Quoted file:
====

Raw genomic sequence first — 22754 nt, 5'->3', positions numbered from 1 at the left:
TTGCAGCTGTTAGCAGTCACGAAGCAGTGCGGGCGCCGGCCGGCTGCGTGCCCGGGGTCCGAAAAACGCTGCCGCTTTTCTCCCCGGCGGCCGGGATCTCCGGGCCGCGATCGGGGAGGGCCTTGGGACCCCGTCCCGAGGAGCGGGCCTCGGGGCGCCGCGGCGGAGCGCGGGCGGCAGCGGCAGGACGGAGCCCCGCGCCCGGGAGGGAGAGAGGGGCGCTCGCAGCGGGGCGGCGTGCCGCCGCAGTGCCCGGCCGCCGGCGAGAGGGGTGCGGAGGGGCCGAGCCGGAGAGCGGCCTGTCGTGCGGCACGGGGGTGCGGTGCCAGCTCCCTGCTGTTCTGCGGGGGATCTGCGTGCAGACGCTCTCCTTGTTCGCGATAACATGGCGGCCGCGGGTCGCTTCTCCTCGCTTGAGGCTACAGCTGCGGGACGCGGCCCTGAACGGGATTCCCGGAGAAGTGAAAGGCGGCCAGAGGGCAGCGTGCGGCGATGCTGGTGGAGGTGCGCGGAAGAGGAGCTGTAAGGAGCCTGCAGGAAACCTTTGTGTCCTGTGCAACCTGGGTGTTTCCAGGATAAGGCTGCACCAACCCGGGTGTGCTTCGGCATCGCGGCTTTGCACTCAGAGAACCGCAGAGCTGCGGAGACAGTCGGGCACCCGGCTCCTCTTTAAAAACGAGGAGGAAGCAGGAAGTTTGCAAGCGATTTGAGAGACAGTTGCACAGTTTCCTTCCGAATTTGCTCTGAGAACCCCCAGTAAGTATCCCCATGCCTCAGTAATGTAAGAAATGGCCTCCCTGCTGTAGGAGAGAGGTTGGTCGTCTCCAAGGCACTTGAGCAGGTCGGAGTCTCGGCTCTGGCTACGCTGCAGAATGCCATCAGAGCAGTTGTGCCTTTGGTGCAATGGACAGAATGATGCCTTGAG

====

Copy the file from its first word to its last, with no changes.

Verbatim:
Raw genomic sequence first — 22754 nt, 5'->3', positions numbered from 1 at the left:
TTGCAGCTGTTAGCAGTCACGAAGCAGTGCGGGCGCCGGCCGGCTGCGTGCCCGGGGTCCGAAAAACGCTGCCGCTTTTCTCCCCGGCGGCCGGGATCTCCGGGCCGCGATCGGGGAGGGCCTTGGGACCCCGTCCCGAGGAGCGGGCCTCGGGGCGCCGCGGCGGAGCGCGGGCGGCAGCGGCAGGACGGAGCCCCGCGCCCGGGAGGGAGAGAGGGGCGCTCGCAGCGGGGCGGCGTGCCGCCGCAGTGCCCGGCCGCCGGCGAGAGGGGTGCGGAGGGGCCGAGCCGGAGAGCGGCCTGTCGTGCGGCACGGGGGTGCGGTGCCAGCTCCCTGCTGTTCTGCGGGGGATCTGCGTGCAGACGCTCTCCTTGTTCGCGATAACATGGCGGCCGCGGGTCGCTTCTCCTCGCTTGAGGCTACAGCTGCGGGACGCGGCCCTGAACGGGATTCCCGGAGAAGTGAAAGGCGGCCAGAGGGCAGCGTGCGGCGATGCTGGTGGAGGTGCGCGGAAGAGGAGCTGTAAGGAGCCTGCAGGAAACCTTTGTGTCCTGTGCAACCTGGGTGTTTCCAGGATAAGGCTGCACCAACCCGGGTGTGCTTCGGCATCGCGGCTTTGCACTCAGAGAACCGCAGAGCTGCGGAGACAGTCGGGCACCCGGCTCCTCTTTAAAAACGAGGAGGAAGCAGGAAGTTTGCAAGCGATTTGAGAGACAGTTGCACAGTTTCCTTCCGAATTTGCTCTGAGAACCCCCAGTAAGTATCCCCATGCCTCAGTAATGTAAGAAATGGCCTCCCTGCTGTAGGAGAGAGGTTGGTCGTCTCCAAGGCACTTGAGCAGGTCGGAGTCTCGGCTCTGGCTACGCTGCAGAATGCCATCAGAGCAGTTGTGCCTTTGGTGCAATGGACAGAATGATGCCTTGAG